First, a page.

Post-2014, the BJP, with a desire to acquire an all-India footprint expeditiously, encouraged defections, which have ballooned, aided by the dwindling fortunes of the Congress, that has made many of its stalwarts jump ship. This trend was adopted by regional parties who were trying to grow into national-level parties, by occupying the space vacated by the Congress. Defectors are encouraged by the fact that few defectors ever got their just desserts ~ aided as they were by sharp lawyers, partisan Governors and Speakers, a somnolent judiciary and an absence of public disapproval.

Also, no stigma attaches to defectors in the public mind, because most turncoats who resigned from the Gujarat, MP and Karnataka Assemblies were reelected by their constituents. The fate of defectors from the Himachal Assembly in 2024 is yet to be decided by voters, but if a money trail is detected, following the Sita Soren judgement, law enforcement agencies may come after them.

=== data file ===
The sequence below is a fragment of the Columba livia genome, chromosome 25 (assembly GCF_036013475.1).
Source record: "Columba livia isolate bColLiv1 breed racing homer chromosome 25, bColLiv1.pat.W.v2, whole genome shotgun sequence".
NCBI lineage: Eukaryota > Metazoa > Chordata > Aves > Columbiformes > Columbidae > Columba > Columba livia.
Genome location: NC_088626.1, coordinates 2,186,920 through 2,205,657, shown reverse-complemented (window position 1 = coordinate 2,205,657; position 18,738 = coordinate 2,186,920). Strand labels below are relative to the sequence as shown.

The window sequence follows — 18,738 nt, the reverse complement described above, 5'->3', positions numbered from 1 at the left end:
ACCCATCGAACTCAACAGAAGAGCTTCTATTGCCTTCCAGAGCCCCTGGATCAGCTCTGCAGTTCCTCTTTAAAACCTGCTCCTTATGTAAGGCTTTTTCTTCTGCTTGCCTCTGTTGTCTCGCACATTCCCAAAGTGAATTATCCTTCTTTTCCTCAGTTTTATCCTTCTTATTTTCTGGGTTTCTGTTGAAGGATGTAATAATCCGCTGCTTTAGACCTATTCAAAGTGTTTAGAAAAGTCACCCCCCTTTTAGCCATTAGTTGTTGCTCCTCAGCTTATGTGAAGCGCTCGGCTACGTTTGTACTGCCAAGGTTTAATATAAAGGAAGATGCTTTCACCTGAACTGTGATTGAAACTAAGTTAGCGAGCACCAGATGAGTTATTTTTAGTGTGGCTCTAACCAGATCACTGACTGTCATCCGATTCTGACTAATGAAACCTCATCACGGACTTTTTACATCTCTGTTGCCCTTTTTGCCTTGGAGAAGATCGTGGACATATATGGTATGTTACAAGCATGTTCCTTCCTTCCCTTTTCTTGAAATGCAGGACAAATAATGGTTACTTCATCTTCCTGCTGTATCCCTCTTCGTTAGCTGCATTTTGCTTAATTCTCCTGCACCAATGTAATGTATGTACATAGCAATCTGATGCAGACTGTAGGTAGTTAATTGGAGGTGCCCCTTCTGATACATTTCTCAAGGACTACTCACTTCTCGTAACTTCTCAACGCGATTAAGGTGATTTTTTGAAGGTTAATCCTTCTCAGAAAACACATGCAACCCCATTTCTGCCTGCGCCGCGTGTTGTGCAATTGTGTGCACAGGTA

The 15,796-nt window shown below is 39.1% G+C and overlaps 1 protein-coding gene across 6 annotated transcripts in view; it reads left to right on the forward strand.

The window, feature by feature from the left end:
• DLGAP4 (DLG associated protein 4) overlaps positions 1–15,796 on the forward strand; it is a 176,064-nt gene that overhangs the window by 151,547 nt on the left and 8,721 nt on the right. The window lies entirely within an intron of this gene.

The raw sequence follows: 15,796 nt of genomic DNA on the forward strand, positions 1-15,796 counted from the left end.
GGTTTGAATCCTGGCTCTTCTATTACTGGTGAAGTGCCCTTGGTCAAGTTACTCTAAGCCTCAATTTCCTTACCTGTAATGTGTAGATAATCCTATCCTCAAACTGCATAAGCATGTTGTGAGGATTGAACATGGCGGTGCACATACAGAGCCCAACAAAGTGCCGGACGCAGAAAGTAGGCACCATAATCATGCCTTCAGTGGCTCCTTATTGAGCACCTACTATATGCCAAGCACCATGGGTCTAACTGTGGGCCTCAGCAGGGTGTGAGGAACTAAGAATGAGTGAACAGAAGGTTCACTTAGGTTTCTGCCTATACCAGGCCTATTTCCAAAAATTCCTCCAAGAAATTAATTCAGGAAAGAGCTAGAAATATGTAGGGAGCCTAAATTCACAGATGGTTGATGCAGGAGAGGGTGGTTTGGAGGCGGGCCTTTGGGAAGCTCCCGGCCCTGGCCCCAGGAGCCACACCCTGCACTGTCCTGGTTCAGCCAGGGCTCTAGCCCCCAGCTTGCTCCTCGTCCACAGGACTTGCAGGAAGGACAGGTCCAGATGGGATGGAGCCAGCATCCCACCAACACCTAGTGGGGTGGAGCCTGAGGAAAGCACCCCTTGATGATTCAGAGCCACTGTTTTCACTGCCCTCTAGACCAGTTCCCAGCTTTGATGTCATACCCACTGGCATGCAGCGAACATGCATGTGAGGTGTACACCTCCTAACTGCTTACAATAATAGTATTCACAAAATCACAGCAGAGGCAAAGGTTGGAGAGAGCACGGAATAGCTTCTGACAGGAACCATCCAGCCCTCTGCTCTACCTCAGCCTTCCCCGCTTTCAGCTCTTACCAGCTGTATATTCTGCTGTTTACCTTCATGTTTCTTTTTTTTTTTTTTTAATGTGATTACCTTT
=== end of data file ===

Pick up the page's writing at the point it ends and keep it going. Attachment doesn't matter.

Defectors contend that anti-defection laws stifle their right to free speech, glossing over the fact that they are not individuals with a free will, but representatives of an electorate that voted for them on the basis of their assurances ~ including that of party affiliation. Seen in this perspective, defection is an act of betrayal of the people’s trust. Governors have encouraged defections; after State elections in Goa (2017), Manipur (2017) and Meghalaya (2018) the Congress emerged as the largest party, yet, ignoring the recommendations of the Sarkaria Commission which mandated that the largest party be called first to form the Government, the BJP was called to form the Government, which it managed through defections. Sikkim presents an interesting case study.